This article was produced and financed by University of Bergen
Workaholism tied to psychiatric disorders
A large national Norwegian study shows that workaholism frequently co-occurs with ADHD, OCD, anxiety, and depression.
University of Bergen
Researchers at the University of Bergen in Norway have examined the associations between workaholism and psychiatric disorders among 16,426 working adults.
“Workaholics scored higher on all the psychiatric symptoms than non-workaholics,” says researcher and Clinical Psychologist Specialist Cecilie Schou Andreassen, at the Department of Psychosocial Science, at the University of Bergen.
Workaholics score higher on all clinical states
The study showed that workaholics scored higher on all the psychiatric symptoms than non-workaholics. Among workaholics, the main findings were that:
- 32.7 per cent met ADHD criteria (12.7 per cent among non-workaholics).
- 25.6 per cent OCD criteria (8.7 per cent among non-workaholics).
- 33.8 per cent met anxiety criteria (11.9 per cent among non-workaholics).
- 8.9 per cent met depression criteria (2.6 per cent among non-workaholics).
“Thus, taking work to the extreme may be a sign of deeper psychological or emotional issues. Whether this reflects overlapping genetic vulnerabilities, disorders leading to workaholism or, conversely, workaholism causing such disorders, remain uncertain,” says Schou Andreassen.
- Bergen Work Addiction Scale, Adult ADHD Self-Report Scale, Obsessive-Compulsive Inventory-Revised, and Hospital Anxiety and Depression Scale were administrated.
- A total of 16,426 workers participated in the Norwegian survey, including 5939 men (36.2 per cent) and 10,487 women (63.8 per cent), aged from 16 to 75 years (mean age 37.3).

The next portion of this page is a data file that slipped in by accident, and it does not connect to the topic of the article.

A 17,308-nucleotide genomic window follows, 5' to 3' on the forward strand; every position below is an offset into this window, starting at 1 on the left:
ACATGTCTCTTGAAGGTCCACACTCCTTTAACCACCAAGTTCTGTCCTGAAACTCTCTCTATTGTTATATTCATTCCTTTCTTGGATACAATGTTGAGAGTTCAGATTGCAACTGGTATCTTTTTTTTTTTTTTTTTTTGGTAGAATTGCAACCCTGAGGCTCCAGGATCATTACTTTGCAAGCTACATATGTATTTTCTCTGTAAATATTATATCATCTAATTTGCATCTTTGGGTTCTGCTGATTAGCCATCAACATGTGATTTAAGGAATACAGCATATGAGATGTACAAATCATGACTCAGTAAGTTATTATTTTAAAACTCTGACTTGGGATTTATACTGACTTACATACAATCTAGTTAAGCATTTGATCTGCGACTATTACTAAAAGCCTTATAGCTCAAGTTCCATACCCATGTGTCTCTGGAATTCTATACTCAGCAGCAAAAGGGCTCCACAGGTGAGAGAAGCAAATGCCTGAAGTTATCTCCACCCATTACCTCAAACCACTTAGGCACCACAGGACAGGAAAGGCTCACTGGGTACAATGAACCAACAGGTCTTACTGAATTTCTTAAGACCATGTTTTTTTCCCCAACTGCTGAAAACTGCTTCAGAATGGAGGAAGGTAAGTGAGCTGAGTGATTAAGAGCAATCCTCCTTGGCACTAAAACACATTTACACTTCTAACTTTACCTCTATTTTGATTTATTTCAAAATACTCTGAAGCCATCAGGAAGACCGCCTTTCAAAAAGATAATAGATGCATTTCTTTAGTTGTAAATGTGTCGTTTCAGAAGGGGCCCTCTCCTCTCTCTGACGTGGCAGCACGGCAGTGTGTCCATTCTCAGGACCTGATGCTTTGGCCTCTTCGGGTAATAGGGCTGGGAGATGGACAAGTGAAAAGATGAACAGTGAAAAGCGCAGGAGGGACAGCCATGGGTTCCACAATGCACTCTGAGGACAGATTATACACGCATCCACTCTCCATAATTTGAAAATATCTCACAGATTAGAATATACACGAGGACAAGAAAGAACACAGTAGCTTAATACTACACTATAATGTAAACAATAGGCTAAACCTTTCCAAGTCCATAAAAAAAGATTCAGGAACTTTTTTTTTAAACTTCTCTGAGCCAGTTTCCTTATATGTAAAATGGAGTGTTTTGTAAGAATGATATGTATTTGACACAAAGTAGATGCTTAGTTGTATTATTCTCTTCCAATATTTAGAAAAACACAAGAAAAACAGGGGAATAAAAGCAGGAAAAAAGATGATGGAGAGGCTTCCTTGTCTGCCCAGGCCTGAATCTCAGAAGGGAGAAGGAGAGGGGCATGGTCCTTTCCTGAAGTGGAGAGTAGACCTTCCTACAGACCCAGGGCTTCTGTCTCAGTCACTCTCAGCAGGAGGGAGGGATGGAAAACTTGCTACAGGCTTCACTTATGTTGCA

- The sample represented a range of educational, professional, and income groups.
- Managerial positions: 1332 top-/2714 mid-level/3628 other/8752 none (53.3 per cent).
- Work sector: 7192 public sector/8544 private/690 self-employed.
The pioneering study, published in the open-access journal PLOS One, is co-authored by researchers from Nottingham Trent University and Yale University.
Affects identification of disorders
According to Schou Andreassen, the findings clearly highlight the importance of further investigating neurobiological deviations related to workaholic behaviour.
“In wait for more research, physicians should not take for granted that a seemingly successful workaholic does not have ADHD-related or other clinical features. Their considerations affect both the identification and treatment of these disorders,” says Schou Andreassen.
Seven diagnostic criteria for workaholism
The researchers used seven valid criteria when drawing the line between addictive and non-addictive behaviour.
Experiences occurring over the past year are rated from 1 (never) to 5 (always):
- You think of how you can free up more time to work.
- You spend much more time working than initially intended.
- You work in order to reduce feelings of guilt, anxiety, helplessness or depression.
- You have been told by others to cut down on work without listening to them.
- You become stressed if you are prohibited from working.
- You deprioritize hobbies, leisure activities, and/or exercise because of your work.
- You work so much that it has negatively influenced your health.
- Scoring 4 (often) or 5 (always) on four or more criteria identify a workaholic.
Accordingly, the Bergen Work Addiction Scale operationalizes workaholism by the same symptoms as traditional addictions: salience, mood modification, conflict, tolerance, withdrawal, relapse and problems.
In line with previous research, 7.8 per cent of the current sample classified as workaholics, which is close to an estimate (8.3 per cent) found in a (and, to date, only) nationally representative study conducted by Dr. Andreassen and colleagues in 2014.
- Andreassen, C. S. (et al.) The Relationship Between Workaholism and Symptoms of Psychiatric Disorders: A Large-Scale Cross-Sectional Study. PLOS One, 2016.
- Andreassen, C.S (et al.) The Prevalence of Workaholism: A Survey Study in a Nationally Representative Sample of Norwegian Employees. Plos One (2014)